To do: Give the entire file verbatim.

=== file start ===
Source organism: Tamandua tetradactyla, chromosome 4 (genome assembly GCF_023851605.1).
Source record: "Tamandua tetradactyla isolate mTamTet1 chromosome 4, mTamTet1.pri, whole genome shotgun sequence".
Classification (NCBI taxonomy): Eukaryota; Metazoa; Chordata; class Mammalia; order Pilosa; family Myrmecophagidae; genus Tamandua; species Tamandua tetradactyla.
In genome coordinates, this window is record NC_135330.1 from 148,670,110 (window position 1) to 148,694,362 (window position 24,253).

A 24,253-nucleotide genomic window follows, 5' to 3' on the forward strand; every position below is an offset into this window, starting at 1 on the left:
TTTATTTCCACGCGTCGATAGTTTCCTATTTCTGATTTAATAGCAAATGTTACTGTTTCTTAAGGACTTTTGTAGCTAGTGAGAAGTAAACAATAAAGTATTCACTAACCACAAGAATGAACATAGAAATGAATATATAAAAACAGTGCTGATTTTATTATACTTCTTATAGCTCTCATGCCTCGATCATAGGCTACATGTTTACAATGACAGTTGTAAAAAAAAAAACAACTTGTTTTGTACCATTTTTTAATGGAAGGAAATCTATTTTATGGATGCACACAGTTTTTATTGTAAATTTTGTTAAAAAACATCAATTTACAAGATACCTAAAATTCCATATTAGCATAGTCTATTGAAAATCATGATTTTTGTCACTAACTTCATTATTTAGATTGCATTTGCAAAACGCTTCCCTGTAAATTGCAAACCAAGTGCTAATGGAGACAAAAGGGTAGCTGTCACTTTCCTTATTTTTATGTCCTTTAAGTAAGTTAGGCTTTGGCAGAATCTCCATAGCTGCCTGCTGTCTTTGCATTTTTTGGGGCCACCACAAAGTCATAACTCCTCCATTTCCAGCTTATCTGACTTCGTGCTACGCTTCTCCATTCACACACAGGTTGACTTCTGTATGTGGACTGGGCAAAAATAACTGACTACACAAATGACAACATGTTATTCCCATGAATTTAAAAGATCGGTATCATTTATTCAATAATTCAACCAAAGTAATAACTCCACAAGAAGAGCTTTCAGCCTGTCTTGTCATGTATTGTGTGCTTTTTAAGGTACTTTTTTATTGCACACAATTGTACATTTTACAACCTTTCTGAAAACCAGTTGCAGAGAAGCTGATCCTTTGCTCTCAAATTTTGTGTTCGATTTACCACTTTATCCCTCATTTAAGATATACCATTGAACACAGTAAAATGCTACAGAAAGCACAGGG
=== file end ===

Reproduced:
Source organism: Tamandua tetradactyla, chromosome 4 (genome assembly GCF_023851605.1).
Source record: "Tamandua tetradactyla isolate mTamTet1 chromosome 4, mTamTet1.pri, whole genome shotgun sequence".
Classification (NCBI taxonomy): Eukaryota; Metazoa; Chordata; class Mammalia; order Pilosa; family Myrmecophagidae; genus Tamandua; species Tamandua tetradactyla.
In genome coordinates, this window is record NC_135330.1 from 148,670,110 (window position 1) to 148,694,362 (window position 24,253).

A 24,253-nucleotide genomic window follows, 5' to 3' on the forward strand; every position below is an offset into this window, starting at 1 on the left:
TTTATTTCCACGCGTCGATAGTTTCCTATTTCTGATTTAATAGCAAATGTTACTGTTTCTTAAGGACTTTTGTAGCTAGTGAGAAGTAAACAATAAAGTATTCACTAACCACAAGAATGAACATAGAAATGAATATATAAAAACAGTGCTGATTTTATTATACTTCTTATAGCTCTCATGCCTCGATCATAGGCTACATGTTTACAATGACAGTTGTAAAAAAAAAAACAACTTGTTTTGTACCATTTTTTAATGGAAGGAAATCTATTTTATGGATGCACACAGTTTTTATTGTAAATTTTGTTAAAAAACATCAATTTACAAGATACCTAAAATTCCATATTAGCATAGTCTATTGAAAATCATGATTTTTGTCACTAACTTCATTATTTAGATTGCATTTGCAAAACGCTTCCCTGTAAATTGCAAACCAAGTGCTAATGGAGACAAAAGGGTAGCTGTCACTTTCCTTATTTTTATGTCCTTTAAGTAAGTTAGGCTTTGGCAGAATCTCCATAGCTGCCTGCTGTCTTTGCATTTTTTGGGGCCACCACAAAGTCATAACTCCTCCATTTCCAGCTTATCTGACTTCGTGCTACGCTTCTCCATTCACACACAGGTTGACTTCTGTATGTGGACTGGGCAAAAATAACTGACTACACAAATGACAACATGTTATTCCCATGAATTTAAAAGATCGGTATCATTTATTCAATAATTCAACCAAAGTAATAACTCCACAAGAAGAGCTTTCAGCCTGTCTTGTCATGTATTGTGTGCTTTTTAAGGTACTTTTTTATTGCACACAATTGTACATTTTACAACCTTTCTGAAAACCAGTTGCAGAGAAGCTGATCCTTTGCTCTCAAATTTTGTGTTCGATTTACCACTTTATCCCTCATTTAAGATATACCATTGAACACAGTAAAATGCTACAGAAAGCACAGGG